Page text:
Can you share the code snippet that shows Scale? I am looking for those ways that you have tried to represent Scale so far.

I'm using the following based on the previous suggestion:

enum Scale: Int {
  case one = 1
  case two
  case three
}

And how about the base case where we could pass a case value that is not 1 or 2 or 3? Is it like this?

enum Scale: Int {
  case one = 1
  case two
  case three
  case four
}

Without the accepted cases being describable in the method signature as belonging to their own type, I don't think that the compiler would be able to represent a subset of cases using the whole type which includes a 'restricted' case. When the compiler resolves the method signature it will verify the case and to do that it has to look at the type. In this case the type is Scale and it includes more than just case one, case two, case three.

So I think that what you might maybe want is a nested enum that exclusively describes only case one, case two, case three. I can't recall if a protocol will work on a casewise basis. Once those accepted cases are constrained to a type then that's what can go in the method sig.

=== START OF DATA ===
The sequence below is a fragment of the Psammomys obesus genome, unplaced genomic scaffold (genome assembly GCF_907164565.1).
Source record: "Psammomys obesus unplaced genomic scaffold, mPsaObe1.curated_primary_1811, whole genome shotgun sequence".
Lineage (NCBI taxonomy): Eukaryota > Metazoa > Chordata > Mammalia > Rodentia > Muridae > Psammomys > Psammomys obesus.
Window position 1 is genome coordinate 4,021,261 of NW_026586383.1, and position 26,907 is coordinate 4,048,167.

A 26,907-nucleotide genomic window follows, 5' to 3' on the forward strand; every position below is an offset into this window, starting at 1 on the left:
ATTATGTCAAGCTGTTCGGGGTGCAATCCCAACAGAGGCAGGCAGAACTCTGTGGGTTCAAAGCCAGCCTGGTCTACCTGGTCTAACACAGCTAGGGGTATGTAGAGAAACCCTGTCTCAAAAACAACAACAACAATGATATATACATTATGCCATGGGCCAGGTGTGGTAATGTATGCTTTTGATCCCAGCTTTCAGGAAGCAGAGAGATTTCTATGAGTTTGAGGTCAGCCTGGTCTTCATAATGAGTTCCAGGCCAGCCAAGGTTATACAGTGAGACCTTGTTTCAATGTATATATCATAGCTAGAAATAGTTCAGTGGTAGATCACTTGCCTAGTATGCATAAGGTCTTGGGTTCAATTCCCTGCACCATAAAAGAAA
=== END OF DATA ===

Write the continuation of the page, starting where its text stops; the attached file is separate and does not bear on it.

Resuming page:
So basically I think making a compile time promise that the param is within the accepted cases requires those cases living in their own type and that type being used in the method sig.

enum Scale: Int {
    enum Accepted: Int {
        case one = 1
        case two = 2
        case three = 3
    }
    case four
}
public class ScaleTests: XCTestCase {
    func doThing(x: Int, y: Int, val: Scale.Accepted) {
        print(x + y + val.rawValue)
    }
    
    func test_the_thing() {
        doThing(x: 1,y: 2, val: .four) //Type 'Scale.Accepted' has no member 'four'
    }
}

Note: I am not a language/compiler expert and this is just some armchair analysis.

Funny how nobody remembers it anymore. I loved this Pascal feature and used it a lot too. Pascal's interval types were also used in array declarations to restrict its index values.